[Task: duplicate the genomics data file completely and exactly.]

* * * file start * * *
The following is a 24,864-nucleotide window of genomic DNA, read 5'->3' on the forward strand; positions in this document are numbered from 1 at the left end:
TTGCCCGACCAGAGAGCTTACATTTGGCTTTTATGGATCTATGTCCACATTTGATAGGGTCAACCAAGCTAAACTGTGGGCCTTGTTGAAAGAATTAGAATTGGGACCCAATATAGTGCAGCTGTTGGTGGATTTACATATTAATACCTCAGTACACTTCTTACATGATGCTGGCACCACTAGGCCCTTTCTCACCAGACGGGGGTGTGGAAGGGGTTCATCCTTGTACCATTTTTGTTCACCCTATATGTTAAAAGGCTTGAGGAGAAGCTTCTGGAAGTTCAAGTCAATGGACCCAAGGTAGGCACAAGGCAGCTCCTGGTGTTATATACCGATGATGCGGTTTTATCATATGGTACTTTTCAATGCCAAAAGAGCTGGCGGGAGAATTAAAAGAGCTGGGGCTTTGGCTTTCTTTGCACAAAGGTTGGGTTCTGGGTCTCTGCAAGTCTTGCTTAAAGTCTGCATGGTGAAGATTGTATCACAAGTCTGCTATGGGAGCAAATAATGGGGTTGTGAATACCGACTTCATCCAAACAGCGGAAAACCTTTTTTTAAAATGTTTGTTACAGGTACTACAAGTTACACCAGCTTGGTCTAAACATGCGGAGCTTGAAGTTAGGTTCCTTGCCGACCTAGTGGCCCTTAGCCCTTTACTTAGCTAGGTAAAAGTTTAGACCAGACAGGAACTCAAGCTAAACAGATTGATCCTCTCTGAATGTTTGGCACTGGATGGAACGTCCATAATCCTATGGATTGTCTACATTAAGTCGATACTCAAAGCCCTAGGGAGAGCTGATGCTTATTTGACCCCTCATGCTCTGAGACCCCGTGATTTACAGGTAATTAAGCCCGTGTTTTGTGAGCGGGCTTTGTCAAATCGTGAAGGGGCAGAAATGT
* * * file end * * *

The following is a 24,864-nucleotide window of genomic DNA, read 5'->3' on the forward strand; positions in this document are numbered from 1 at the left end:
TTGCCCGACCAGAGAGCTTACATTTGGCTTTTATGGATCTATGTCCACATTTGATAGGGTCAACCAAGCTAAACTGTGGGCCTTGTTGAAAGAATTAGAATTGGGACCCAATATAGTGCAGCTGTTGGTGGATTTACATATTAATACCTCAGTACACTTCTTACATGATGCTGGCACCACTAGGCCCTTTCTCACCAGACGGGGGTGTGGAAGGGGTTCATCCTTGTACCATTTTTGTTCACCCTATATGTTAAAAGGCTTGAGGAGAAGCTTCTGGAAGTTCAAGTCAATGGACCCAAGGTAGGCACAAGGCAGCTCCTGGTGTTATATACCGATGATGCGGTTTTATCATATGGTACTTTTCAATGCCAAAAGAGCTGGCGGGAGAATTAAAAGAGCTGGGGCTTTGGCTTTCTTTGCACAAAGGTTGGGTTCTGGGTCTCTGCAAGTCTTGCTTAAAGTCTGCATGGTGAAGATTGTATCACAAGTCTGCTATGGGAGCAAATAATGGGGTTGTGAATACCGACTTCATCCAAACAGCGGAAAACCTTTTTTTAAAATGTTTGTTACAGGTACTACAAGTTACACCAGCTTGGTCTAAACATGCGGAGCTTGAAGTTAGGTTCCTTGCCGACCTAGTGGCCCTTAGCCCTTTACTTAGCTAGGTAAAAGTTTAGACCAGACAGGAACTCAAGCTAAACAGATTGATCCTCTCTGAATGTTTGGCACTGGATGGAACGTCCATAATCCTATGGATTGTCTACATTAAGTCGATACTCAAAGCCCTAGGGAGAGCTGATGCTTATTTGACCCCTCATGCTCTGAGACCCCGTGATTTACAGGTAATTAAGCCCGTGTTTTGTGAGCGGGCTTTGTCAAATCGTGAAGGGGCAGAAATGT